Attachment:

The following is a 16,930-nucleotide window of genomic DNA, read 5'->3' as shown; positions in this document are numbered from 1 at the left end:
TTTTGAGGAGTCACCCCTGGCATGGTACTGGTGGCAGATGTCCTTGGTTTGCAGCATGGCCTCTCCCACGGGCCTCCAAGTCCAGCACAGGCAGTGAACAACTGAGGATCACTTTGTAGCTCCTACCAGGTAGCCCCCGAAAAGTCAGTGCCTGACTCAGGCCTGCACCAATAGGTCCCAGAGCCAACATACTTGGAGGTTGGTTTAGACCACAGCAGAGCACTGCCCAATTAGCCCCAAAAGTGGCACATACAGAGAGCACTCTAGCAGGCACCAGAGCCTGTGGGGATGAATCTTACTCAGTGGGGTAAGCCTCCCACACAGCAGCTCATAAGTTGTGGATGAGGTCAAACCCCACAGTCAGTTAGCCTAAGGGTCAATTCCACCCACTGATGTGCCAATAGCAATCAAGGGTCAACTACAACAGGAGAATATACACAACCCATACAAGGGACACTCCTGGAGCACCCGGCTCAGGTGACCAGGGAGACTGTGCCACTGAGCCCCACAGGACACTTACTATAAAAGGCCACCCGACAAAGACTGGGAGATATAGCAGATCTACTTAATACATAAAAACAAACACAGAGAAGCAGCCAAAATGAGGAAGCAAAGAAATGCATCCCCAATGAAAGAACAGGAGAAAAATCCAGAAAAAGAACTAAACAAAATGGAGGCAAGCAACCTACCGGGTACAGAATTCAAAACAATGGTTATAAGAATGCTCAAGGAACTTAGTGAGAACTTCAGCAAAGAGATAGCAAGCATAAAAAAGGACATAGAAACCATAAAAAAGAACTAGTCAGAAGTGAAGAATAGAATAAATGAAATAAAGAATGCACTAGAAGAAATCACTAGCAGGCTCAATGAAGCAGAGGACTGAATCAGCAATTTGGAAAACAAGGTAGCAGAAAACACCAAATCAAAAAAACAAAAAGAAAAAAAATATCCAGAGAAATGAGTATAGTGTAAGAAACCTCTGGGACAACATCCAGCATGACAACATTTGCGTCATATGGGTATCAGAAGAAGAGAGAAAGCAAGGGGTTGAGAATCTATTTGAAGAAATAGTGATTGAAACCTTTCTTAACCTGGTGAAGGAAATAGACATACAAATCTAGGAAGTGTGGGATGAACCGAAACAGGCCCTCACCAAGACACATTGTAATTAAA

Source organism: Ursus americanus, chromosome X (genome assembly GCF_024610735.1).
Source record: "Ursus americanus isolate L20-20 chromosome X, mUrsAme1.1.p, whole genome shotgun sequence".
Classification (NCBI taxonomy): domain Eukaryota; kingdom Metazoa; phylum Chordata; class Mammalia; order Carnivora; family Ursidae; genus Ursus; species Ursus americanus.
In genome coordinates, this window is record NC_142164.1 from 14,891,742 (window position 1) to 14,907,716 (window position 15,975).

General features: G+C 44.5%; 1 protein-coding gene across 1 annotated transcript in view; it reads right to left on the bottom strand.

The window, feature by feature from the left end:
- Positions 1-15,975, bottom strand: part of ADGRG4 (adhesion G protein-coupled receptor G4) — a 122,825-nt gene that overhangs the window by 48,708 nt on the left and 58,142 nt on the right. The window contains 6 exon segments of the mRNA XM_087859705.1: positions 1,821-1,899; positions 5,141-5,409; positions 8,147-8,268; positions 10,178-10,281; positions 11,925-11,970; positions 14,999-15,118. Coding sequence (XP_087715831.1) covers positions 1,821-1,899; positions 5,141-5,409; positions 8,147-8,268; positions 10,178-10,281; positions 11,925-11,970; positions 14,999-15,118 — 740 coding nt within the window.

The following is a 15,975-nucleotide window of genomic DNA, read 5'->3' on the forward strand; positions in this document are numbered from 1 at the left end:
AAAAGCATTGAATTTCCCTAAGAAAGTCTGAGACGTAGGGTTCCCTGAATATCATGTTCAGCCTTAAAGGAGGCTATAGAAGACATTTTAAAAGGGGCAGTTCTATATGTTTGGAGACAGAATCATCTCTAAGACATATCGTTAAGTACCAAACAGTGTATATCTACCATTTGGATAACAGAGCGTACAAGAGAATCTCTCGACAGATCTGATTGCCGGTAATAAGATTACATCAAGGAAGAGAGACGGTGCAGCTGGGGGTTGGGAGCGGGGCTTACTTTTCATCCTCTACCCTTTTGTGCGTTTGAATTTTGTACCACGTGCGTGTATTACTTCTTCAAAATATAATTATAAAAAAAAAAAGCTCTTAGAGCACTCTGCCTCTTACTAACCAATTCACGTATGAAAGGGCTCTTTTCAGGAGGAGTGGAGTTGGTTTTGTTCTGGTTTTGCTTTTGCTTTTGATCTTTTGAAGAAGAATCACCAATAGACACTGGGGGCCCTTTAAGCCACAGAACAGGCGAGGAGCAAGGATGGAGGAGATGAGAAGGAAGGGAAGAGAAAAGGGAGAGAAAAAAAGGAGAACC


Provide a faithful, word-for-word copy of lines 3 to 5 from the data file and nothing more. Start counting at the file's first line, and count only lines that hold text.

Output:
Source organism: Ursus americanus, chromosome X (genome assembly GCF_024610735.1).
Source record: "Ursus americanus isolate L20-20 chromosome X, mUrsAme1.1.p, whole genome shotgun sequence".
Classification (NCBI taxonomy): domain Eukaryota; kingdom Metazoa; phylum Chordata; class Mammalia; order Carnivora; family Ursidae; genus Ursus; species Ursus americanus.